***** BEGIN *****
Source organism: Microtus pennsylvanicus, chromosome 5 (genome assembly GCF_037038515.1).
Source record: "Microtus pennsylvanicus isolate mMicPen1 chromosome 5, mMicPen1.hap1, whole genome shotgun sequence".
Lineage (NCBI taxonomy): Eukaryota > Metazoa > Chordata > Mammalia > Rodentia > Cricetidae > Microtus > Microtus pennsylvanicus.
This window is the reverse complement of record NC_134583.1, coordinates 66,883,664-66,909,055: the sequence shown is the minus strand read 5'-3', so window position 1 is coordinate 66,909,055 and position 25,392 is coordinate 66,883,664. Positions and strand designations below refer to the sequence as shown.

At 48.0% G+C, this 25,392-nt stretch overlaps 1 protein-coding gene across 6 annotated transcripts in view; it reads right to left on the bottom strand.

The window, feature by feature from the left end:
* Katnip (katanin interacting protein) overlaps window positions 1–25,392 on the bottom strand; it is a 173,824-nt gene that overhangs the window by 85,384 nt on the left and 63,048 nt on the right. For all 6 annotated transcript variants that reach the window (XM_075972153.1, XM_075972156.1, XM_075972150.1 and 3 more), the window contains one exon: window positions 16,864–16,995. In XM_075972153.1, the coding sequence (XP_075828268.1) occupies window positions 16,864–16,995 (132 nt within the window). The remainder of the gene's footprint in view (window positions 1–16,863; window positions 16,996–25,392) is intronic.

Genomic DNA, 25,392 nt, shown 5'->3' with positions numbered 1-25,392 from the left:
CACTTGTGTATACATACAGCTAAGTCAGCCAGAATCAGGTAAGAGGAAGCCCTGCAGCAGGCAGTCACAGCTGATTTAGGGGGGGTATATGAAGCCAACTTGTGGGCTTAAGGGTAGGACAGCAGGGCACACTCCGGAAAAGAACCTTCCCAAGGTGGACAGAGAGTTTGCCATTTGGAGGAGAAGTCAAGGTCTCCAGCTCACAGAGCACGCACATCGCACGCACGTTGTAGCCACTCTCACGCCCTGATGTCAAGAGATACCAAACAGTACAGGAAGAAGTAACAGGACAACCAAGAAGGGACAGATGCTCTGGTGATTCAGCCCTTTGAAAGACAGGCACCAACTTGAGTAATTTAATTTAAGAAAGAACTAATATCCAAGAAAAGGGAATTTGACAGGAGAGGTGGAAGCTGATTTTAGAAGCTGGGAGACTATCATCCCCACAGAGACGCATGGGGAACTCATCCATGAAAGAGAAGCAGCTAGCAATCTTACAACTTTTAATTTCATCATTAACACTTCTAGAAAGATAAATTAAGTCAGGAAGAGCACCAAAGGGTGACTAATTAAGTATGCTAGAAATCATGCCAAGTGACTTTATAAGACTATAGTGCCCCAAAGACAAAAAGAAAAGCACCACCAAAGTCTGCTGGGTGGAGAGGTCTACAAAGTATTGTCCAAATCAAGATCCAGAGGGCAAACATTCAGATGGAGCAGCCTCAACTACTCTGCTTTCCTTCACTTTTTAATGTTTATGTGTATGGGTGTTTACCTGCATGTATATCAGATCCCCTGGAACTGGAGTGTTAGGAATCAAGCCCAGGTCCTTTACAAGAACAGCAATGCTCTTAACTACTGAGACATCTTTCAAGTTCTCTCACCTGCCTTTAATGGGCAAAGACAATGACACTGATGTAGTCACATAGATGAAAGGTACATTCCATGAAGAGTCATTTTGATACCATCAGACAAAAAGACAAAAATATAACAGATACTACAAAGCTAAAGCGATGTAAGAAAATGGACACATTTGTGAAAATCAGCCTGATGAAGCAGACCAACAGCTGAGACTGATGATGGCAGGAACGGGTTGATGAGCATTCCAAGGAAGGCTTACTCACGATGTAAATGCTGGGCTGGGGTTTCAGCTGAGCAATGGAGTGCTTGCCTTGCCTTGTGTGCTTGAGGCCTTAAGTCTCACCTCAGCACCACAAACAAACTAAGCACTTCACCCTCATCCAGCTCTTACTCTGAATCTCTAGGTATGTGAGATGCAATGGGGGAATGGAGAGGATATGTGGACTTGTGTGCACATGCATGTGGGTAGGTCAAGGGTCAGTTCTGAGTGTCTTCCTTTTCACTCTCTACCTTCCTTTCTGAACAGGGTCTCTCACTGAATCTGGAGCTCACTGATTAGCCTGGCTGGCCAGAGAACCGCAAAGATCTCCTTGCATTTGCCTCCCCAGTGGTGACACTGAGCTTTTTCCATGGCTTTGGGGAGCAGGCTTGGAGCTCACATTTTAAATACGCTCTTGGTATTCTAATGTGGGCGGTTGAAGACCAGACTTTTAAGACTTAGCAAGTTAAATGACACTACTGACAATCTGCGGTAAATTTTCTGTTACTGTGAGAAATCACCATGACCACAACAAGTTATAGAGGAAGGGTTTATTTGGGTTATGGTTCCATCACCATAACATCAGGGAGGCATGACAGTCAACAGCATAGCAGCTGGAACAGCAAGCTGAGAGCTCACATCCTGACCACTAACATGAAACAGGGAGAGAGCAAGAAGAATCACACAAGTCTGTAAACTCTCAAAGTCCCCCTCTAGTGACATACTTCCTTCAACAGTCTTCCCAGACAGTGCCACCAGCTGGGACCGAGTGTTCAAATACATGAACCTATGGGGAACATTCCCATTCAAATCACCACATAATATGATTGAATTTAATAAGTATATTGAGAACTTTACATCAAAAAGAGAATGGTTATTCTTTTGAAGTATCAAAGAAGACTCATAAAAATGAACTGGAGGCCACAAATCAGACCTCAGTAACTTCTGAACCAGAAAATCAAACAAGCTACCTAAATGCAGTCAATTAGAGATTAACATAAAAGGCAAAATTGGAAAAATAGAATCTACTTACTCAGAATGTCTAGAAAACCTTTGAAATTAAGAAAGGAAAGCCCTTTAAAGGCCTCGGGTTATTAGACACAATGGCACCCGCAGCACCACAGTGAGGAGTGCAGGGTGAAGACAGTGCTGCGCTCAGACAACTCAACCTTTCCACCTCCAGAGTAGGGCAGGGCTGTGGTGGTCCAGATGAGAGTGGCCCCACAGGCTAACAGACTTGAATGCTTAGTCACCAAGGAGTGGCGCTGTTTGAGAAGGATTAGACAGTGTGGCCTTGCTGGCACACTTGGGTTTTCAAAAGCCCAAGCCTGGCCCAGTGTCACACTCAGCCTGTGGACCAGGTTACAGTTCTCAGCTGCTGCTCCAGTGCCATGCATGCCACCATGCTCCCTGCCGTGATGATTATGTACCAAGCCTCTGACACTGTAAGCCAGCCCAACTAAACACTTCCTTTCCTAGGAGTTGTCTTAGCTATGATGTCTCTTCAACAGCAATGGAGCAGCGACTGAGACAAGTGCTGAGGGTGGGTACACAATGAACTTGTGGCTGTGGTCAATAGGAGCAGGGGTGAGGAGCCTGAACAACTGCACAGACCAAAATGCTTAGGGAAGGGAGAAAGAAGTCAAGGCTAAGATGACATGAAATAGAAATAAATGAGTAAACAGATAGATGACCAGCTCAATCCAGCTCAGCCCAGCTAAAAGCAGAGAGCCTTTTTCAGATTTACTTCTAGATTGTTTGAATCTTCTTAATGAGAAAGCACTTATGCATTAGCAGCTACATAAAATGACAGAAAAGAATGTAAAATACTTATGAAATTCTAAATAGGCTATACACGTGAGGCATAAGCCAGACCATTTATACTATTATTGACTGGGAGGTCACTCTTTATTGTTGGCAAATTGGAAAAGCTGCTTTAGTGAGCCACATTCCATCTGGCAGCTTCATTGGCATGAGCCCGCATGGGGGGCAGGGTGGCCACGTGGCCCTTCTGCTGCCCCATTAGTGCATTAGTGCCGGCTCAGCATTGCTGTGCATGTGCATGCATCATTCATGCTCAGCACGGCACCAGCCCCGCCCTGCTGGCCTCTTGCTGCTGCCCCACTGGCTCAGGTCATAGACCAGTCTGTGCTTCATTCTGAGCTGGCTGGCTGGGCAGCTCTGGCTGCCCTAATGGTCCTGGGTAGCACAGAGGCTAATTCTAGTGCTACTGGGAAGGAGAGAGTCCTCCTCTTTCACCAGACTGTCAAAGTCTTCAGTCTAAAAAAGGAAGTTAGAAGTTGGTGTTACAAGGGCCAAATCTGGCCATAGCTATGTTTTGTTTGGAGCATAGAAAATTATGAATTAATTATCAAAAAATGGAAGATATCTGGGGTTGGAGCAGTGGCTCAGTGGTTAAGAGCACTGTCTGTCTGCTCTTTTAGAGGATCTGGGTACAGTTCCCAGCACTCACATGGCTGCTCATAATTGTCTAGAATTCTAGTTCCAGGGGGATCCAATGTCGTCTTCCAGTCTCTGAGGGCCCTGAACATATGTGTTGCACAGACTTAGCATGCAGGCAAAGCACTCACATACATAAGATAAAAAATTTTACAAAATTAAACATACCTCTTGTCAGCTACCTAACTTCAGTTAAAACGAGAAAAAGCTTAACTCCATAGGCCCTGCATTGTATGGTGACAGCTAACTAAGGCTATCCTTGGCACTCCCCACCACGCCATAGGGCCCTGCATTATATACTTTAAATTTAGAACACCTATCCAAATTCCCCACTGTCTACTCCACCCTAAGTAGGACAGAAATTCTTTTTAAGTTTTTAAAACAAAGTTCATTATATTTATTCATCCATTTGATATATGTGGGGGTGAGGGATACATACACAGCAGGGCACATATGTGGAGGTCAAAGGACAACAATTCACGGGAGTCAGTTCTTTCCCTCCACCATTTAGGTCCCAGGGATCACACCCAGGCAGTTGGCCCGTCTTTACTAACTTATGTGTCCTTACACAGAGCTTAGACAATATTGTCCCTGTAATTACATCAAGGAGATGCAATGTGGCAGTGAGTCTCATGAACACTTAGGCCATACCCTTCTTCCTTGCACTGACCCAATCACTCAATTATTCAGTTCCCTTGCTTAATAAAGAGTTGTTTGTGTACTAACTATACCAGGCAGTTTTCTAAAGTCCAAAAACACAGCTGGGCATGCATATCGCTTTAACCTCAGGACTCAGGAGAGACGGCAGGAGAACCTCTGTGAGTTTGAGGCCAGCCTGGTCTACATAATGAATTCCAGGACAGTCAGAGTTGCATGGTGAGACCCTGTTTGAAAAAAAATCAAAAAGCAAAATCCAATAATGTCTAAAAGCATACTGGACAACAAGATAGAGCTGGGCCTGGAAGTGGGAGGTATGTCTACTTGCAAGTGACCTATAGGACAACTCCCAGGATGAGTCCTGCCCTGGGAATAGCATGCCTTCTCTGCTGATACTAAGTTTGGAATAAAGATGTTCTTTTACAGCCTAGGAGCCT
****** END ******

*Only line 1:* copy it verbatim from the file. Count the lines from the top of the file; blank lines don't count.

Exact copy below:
Source organism: Microtus pennsylvanicus, chromosome 5 (genome assembly GCF_037038515.1).